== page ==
But we must return to our discussion of Adams. His work was not finished when he had planned the government of his native state, but he was called upon to leave the immediate scene of action in order to represent his country in European diplomacy. He found both in England and France a lively interest being taken in the experimental State Constitutions. The merits of the Constitutions of Pennsylvania and Massachusetts were respectively canvassed by supporters of single- and double-chamber government. To facilitate discussion and to arouse greater interest French translations were made of their frames of government. The old battle began again, and the arguments that had been used by Milton and Nedham or the supporters of the Long Parliament against Harrington or the Cromwellians were again repeated. Dr Price, whose pamphlets met with a wonderful popularity, was backed up by Turgot and Mirabeau in his eulogies of the concentration of power. Not only was double-chamber government laughed at, but the whole system of checks and balances and the idea of the government of laws was attacked with biting criticism.

i Colonial Society. of Massachusetts "Publications," v. 288 · Massachusetts Convention Debates, p. 120. • A copy of “Oceana" was in the library of Harvard as early as 1723.


The attack made little impression in America. Even Pennsylvania resorted to double - chamber government after four years. But Adams not unnaturally regarded European criticism as partially personal, for he took pride in the part that he himself had played in forming the State Constitutions. He therefore determined to take up his cudgels in their defence. The work which he produced was as monumental as it was disorderly, consisting of a. review of the systems of government in Europe since classical times and an account of the great political writers, philosophers, and historians as far as they threw any light on the theory of checks and balances.1

The first part of the “ Defence of the Constitutions of the United States was published in 1787 and transmitted immediately to America. It was read by the delegates assembled at Philadelphia to form the Federal Constitution, and it may have confirmed some in their allegiance to the system of checks and balances. But in the present connection it is important not so much for the influence which it may have exercised as for the additional light which it throws on the history of Adams' political ideas. Adams himself claimed that it also threw light on the political ideas of other American statesmen of the time. As the writer was personally acquainted with most of the gentlemen in each of the States, who had the principal share in the first drafts,” he wrote in the preface,“ the following work was really written to lay before the public a specimen of that kind of reading and reasoning which produced the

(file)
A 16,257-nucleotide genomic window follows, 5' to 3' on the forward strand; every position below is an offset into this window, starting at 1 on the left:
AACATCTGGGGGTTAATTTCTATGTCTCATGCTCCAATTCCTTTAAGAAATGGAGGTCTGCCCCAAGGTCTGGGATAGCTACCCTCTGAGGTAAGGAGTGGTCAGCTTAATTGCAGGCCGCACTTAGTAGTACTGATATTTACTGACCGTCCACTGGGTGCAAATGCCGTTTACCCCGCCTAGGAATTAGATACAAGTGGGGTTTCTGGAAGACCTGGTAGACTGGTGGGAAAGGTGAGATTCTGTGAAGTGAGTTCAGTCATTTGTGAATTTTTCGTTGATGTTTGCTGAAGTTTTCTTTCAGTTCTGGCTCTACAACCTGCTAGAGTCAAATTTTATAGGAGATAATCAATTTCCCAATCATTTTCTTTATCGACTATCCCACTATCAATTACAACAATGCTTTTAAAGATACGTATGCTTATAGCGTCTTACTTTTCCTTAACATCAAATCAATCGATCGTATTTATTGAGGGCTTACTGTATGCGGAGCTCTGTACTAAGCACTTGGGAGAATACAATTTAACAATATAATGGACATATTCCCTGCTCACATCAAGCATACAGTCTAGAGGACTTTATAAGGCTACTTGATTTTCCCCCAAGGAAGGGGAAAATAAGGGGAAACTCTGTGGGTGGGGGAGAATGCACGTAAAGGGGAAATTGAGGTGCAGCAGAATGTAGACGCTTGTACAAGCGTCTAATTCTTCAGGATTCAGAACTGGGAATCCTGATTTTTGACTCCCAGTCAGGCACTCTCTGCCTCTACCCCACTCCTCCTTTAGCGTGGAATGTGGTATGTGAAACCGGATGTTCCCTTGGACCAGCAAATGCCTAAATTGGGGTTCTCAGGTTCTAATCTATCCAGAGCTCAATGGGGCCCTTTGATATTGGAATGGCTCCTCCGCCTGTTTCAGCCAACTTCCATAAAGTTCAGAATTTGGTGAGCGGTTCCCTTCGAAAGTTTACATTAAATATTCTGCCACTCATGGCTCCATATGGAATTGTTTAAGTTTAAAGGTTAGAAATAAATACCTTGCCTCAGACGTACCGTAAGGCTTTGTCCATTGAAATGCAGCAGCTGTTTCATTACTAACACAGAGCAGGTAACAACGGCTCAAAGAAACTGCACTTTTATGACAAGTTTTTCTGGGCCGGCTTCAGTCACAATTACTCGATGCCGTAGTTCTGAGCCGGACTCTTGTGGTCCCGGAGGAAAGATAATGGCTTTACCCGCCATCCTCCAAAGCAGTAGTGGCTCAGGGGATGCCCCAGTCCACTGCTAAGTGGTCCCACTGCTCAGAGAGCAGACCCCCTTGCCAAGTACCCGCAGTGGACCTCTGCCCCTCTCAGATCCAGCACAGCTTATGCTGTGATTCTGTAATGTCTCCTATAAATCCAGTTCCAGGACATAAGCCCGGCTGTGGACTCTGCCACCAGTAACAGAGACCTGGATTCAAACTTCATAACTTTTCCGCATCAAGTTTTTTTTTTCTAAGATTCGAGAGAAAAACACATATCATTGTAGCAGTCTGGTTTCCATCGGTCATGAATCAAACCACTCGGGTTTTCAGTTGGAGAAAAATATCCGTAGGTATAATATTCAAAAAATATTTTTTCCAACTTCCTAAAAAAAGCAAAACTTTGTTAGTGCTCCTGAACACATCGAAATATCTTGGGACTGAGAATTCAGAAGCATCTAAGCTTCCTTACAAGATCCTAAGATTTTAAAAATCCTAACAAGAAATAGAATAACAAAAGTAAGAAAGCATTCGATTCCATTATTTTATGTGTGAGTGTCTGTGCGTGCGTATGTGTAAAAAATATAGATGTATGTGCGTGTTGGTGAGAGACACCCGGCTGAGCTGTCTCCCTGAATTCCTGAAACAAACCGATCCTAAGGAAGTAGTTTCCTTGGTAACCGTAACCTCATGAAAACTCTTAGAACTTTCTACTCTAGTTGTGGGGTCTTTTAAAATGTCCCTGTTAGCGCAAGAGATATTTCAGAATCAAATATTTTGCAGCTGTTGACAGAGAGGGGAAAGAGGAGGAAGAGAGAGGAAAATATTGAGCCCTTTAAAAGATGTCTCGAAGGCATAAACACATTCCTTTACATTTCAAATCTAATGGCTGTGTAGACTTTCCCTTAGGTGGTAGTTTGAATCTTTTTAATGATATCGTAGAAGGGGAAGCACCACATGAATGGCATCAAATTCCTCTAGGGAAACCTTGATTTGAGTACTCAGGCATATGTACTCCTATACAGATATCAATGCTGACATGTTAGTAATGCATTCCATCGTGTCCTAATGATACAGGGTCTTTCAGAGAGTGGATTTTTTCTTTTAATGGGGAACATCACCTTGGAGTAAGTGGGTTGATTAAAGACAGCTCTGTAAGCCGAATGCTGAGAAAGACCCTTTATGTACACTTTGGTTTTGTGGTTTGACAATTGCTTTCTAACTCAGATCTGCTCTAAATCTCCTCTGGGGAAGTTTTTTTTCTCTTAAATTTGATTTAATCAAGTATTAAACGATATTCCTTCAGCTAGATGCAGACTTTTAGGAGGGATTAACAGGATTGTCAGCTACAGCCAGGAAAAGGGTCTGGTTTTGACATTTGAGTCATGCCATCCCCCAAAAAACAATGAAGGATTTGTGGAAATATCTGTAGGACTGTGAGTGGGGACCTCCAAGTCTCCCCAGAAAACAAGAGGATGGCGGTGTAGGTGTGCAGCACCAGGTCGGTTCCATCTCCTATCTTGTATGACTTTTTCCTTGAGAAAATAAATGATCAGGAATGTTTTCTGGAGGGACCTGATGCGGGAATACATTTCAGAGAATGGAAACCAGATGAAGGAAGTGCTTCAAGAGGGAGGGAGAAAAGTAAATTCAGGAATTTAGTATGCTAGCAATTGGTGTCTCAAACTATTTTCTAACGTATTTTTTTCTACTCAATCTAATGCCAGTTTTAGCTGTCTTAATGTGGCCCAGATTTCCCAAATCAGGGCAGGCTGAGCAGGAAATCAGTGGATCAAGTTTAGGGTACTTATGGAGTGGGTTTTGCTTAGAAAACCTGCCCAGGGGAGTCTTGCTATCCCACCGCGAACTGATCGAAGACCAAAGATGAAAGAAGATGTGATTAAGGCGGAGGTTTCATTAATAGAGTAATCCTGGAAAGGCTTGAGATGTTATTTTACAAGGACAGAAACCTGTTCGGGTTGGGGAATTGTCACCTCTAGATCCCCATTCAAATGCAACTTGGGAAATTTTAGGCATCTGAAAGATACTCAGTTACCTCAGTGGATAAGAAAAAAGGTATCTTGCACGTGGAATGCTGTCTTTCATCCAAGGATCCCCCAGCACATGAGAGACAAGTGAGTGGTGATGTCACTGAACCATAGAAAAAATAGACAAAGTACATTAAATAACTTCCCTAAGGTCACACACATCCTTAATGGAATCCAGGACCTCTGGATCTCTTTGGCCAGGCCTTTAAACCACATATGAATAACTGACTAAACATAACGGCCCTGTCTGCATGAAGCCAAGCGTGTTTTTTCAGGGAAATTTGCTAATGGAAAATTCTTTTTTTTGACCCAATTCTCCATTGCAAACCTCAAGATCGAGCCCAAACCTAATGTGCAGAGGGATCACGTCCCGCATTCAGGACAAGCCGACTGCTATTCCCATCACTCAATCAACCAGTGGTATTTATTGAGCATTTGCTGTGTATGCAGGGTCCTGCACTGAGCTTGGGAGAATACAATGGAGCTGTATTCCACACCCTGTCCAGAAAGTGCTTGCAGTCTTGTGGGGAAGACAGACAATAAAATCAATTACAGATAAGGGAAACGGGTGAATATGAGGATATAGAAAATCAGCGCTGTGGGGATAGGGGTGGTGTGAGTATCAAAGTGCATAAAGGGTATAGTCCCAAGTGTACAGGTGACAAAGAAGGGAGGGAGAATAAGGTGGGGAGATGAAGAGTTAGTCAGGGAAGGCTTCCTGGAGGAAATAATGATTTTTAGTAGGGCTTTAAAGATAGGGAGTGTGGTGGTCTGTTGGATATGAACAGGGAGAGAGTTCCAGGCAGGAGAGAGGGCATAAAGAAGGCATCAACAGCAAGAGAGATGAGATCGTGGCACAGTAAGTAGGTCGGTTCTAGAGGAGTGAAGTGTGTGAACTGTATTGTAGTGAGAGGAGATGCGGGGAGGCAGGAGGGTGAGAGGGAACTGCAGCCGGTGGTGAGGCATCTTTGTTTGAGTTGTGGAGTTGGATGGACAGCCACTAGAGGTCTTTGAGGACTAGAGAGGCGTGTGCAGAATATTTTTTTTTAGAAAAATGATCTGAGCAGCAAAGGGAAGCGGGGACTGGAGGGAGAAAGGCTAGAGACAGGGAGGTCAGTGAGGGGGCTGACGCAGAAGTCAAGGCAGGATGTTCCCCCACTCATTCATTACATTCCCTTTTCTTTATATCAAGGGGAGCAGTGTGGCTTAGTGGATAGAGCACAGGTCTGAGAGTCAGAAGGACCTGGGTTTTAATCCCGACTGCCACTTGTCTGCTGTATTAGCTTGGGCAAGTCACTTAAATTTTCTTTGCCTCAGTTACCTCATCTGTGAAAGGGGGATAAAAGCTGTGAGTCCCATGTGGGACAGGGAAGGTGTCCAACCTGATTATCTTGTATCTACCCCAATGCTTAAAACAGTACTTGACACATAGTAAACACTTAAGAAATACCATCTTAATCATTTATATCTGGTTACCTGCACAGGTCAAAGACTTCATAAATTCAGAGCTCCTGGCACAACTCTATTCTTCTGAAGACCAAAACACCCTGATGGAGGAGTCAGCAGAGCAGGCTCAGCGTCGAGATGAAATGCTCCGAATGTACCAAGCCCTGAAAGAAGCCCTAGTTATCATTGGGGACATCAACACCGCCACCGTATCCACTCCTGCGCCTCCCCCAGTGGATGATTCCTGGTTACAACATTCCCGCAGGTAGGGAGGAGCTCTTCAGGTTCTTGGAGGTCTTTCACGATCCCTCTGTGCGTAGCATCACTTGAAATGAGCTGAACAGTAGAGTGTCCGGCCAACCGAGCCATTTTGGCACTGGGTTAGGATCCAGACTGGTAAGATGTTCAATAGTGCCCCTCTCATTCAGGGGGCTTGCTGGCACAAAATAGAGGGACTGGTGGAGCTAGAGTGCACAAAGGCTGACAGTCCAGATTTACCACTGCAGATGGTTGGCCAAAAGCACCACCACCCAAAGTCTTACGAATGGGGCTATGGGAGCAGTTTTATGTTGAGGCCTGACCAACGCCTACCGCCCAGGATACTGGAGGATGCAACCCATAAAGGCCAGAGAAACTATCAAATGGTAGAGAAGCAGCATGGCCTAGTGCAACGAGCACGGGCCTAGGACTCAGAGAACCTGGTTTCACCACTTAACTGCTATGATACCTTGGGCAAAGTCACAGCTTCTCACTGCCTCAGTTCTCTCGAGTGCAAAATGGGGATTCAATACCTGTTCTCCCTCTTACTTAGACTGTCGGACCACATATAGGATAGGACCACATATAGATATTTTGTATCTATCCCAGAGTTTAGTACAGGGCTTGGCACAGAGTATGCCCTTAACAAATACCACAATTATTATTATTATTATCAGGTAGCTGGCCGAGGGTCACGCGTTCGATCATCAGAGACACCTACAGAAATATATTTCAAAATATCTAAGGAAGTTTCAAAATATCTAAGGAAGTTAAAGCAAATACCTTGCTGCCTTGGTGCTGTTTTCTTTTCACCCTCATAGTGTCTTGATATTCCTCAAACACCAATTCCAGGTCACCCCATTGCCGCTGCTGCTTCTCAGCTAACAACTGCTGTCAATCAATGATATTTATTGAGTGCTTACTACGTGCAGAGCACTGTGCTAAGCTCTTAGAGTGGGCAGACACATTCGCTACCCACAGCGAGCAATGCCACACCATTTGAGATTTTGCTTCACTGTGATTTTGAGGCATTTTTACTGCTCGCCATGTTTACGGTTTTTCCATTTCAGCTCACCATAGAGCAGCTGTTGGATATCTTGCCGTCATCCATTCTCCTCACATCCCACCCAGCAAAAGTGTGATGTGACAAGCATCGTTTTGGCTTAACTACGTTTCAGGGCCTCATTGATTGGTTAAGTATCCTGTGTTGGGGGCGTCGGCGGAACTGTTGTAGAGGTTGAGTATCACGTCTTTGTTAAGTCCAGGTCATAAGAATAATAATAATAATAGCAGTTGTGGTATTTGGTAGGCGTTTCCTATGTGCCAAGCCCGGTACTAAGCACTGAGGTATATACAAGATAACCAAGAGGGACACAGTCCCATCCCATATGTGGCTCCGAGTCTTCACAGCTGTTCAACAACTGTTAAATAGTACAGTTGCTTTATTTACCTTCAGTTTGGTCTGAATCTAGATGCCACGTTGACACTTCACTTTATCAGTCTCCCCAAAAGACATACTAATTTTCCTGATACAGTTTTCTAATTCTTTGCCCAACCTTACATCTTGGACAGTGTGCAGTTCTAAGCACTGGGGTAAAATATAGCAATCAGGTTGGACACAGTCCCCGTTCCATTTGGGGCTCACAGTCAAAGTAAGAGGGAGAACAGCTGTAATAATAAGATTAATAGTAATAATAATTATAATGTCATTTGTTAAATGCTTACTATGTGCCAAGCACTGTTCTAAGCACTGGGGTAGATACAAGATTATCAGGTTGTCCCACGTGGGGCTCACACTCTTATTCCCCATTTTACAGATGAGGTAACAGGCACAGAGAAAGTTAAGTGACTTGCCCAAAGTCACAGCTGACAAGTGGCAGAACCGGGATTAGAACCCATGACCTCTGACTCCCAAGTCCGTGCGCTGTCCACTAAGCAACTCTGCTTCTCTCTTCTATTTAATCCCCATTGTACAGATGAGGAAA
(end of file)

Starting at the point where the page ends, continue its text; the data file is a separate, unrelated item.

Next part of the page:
· The treatment is historical, and systems of government and writers are marshalled in much the same way as they were marshalled by Harrington to prove the theory of the balance of property, and the value of separating debate and result.

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American constitutions.” 1 As far as the gentlemen to whom he refers are concerned, it is probable that Harrington's influence is exaggerated and the space which is allotted to him among the political writers is unduly liberal. But of Adams' own debt to Harrington there can be no doubt, and the “Defence affords fresh proof. The point, which was really at the root of Adams' advocacy of double-chamber government was Harrington's conception of the

natural aristocracy” which exists in all communities. His argument was this. These natural aristocrats, being born leaders, would at once become tyrants, if benevolent tryants, under a single-chamber system. The only way to avoid this contradiction of the republican principle of the “

government of laws" is to give them a chamber to themselves, where they will serve as a check to the more popular house. “ The great art of lawgiving,” he wrote later, sists in balancing the poor against the rich in the legislature.” 3 Adams was enough of a democrat to believe in the sovereignty of the people; and he felt that this was secured by the balance of property in America, nineteen-twentieths of the land being in possession of the people. But he was determined to save his country from the extreme form of democracy. Double-chamber government seemed to him one of the most useful safeguards against it, and in advocating it he made an effective use of the arguments which Harrington had employed for his own peculiar double-chamber system. In short, gather from this book that it was from Harrington



1 Adams, “Works,” iv. 293.

· Ibid. iv. 404 and 410-12. Besides Harrington's description of the natural aristocracy and the government of laws he quotes the passage about the two girls and the cake. See above, p. 51.

* Ibid. vi. 280.

Ibid. iv. 359.